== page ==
I'll be positive today. Mom turned fifty-five, and I still have a little red wine in my system from when the uncles came over earlier.

    Thanks to some of my friends letting me borrow a few novels, the advantage of reading the Kindle while I'm running on the eliptical, and the pluses of having post-graduation reading time I've gone through most of the EU in the past year. So, here are the writers I consider to be technically superior, elicited an emotional response out of me, or a mixture of both.

    Matthew Stover. Most of us will agree on this one. A lot of EU novels are stylistically lacking. Awkward sentences, terrible attempts at in-universe similes, and general silliness. Stover is the best craftsman in the Expanded Universe. After reading through a lot of poorly crafted novels Stover's utilization of present tense, unreliable narrator, a slight self-deprication when writing Mace, and novel-in-a-novel frame narrative alongside superior characterizations of Jacen, Mace, Anakin Skywalker, and Luke in their respective novels. I love Star Wars, but I rarely see much character depth. Stover is a great example of how a media tie-in novel can be novels of admiration.

    Troy Denning. One of the two writers I immensely preferred reading post-graduation. Found Dark Nest to be abominable during high school, possibly my favorite post-ROTJ trilogy right now. Denning is able to invert the Big Three after countless repitiative novels. Denning's sentence structure is probably the weakest of my favorite writers, but his characterization and plotting are superior. However, I enjoyed the few little touches he adds to his novels. Alternating between Jacen and Caedus to show the final conclusion of the Jedi to Sith transformation is a nice touce. Invincible is still one of my favorite EU novels. A lot of work put into that novel. Great, great read. One of the few novels I own the hardback and paperback.

    Karen Traviss. Darman finding out his parentage in Order 66 is one of the few scenes hitting my emotional cords. Hard Contact, Triple Zero, Bloodlines, and Revelations are strongs novels I quite enjoy rereading. Omega Squad reacting to sights, sounds, and smells of Qiilura, great stuff. The "Mandalorian overload" is not anywhere near as bad as many critics made out to be, and, frankly, I no longer care because I love journey Omega Squad and Ben are going through in their respective novels. Too bad there was not a final novel for Imperial Commando, but the road was fun enough. Other writer I like a lot more after the fact.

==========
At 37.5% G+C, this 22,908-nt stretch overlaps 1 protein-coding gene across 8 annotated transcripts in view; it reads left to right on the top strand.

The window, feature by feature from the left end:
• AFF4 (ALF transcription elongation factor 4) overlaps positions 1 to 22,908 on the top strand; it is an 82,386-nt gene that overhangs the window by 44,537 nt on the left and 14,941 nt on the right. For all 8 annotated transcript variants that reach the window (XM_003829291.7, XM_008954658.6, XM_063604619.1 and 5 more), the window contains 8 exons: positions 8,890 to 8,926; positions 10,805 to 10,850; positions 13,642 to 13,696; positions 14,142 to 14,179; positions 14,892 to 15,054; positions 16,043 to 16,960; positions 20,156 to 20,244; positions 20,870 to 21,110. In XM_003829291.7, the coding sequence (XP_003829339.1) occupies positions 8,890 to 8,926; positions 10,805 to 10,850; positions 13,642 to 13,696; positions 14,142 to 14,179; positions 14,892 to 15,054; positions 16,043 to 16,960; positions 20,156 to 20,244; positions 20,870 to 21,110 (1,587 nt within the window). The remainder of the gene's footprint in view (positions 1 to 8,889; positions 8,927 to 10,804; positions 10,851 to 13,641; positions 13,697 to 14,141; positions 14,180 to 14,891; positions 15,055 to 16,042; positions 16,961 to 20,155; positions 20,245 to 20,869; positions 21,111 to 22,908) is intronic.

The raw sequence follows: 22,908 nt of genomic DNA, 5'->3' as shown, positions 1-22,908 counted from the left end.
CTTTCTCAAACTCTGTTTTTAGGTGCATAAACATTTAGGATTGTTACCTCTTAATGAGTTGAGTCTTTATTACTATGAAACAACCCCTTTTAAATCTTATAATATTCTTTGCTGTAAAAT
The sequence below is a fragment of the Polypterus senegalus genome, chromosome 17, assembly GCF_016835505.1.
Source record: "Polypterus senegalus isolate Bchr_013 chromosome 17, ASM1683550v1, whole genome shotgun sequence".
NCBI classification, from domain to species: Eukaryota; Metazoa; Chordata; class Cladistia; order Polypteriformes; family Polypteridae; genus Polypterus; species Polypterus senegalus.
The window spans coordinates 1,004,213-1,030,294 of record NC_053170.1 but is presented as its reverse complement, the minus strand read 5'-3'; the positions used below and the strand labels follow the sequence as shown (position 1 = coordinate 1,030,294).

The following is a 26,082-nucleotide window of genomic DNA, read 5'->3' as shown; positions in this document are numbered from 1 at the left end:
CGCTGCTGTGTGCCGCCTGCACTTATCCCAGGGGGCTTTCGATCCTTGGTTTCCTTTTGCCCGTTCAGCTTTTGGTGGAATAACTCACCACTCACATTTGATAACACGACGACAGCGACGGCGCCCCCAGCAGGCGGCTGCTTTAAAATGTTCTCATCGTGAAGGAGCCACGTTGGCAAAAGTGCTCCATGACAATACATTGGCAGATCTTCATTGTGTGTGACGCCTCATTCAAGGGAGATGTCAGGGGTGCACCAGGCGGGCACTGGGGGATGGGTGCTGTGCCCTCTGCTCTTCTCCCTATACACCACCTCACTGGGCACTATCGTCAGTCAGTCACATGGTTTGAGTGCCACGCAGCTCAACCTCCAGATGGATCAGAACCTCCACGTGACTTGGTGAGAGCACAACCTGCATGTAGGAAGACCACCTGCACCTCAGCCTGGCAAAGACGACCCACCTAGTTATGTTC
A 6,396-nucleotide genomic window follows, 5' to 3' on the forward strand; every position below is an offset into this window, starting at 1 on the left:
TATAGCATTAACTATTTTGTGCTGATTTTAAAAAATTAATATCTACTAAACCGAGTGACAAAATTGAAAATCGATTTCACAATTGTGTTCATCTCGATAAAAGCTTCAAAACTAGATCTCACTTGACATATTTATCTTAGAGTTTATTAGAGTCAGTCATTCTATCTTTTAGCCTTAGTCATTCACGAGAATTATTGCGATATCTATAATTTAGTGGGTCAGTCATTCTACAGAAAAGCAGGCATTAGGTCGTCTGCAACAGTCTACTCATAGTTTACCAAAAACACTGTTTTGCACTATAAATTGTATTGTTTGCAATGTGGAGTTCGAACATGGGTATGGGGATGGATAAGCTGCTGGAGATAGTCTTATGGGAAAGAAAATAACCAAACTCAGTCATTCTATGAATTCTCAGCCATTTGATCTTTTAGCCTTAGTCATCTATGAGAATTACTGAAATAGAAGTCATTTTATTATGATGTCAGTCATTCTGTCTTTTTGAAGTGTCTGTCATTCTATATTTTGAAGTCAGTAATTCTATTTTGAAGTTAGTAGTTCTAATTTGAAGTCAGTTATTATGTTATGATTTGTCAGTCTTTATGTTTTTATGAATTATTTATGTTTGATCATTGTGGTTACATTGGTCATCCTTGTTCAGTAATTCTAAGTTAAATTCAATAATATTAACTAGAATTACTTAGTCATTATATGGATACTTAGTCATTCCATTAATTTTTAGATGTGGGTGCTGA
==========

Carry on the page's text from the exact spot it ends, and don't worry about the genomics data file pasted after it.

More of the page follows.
Michael Reeves and Steve Perry. Shadows of the Empire is a classic most people will agree on. MedStar is still one of my favorites for their successful look at the average person going on in the Clone Wars. MedStar and Republic Commando are great counterparts to each other when discussing the ethics of treating the clones. Fun stuff. Two of the most underrated writers.
     
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  13. Giovs

    Giovs Jedi Knight star 3

    Registered:
    Apr 29, 2013
    It's hard to choose only one.
    I like Zahn, of course, Troy Denning, Brian Daley, Dave Wolverton, Kevin J Anderson...
    And A.C. Crispin, she wrote my favorite series.
     
  14. dewback_rancher

    dewback_rancher Jedi Master star 4

    Registered:
    Aug 23, 2009
    Gah, how could I forget Crispin?!? :oops:

    I shall henceforth hit myself in the head with my copy of the Han Solo Trilogy several dozen times until I am forgiven. [face_blush]
     
  15. Grand Admiral Crumb

    Grand Admiral Crumb Jedi Padawan star 1

    Registered:
    Apr 25, 2013
    Zeta1127 Maybe some day they'll get around to compiling all the uncollected Adventure Journal and Hyperspace stories into more tales novels, and even commission some more for an Old Republic or New Jedi Order version. :)
     
  16. JediMatteus

    JediMatteus Jedi Grand Master star 5

    Registered:
    Sep 16, 2008
    you know i never bothered to read the Han Solo trilogy. I havge read almost everything else. Maybe i will pick it up.
     
  17. Gorefiend

    Gorefiend Chosen One star 5

    Registered:
    Oct 23, 2004
    You should it is surpisingly good :)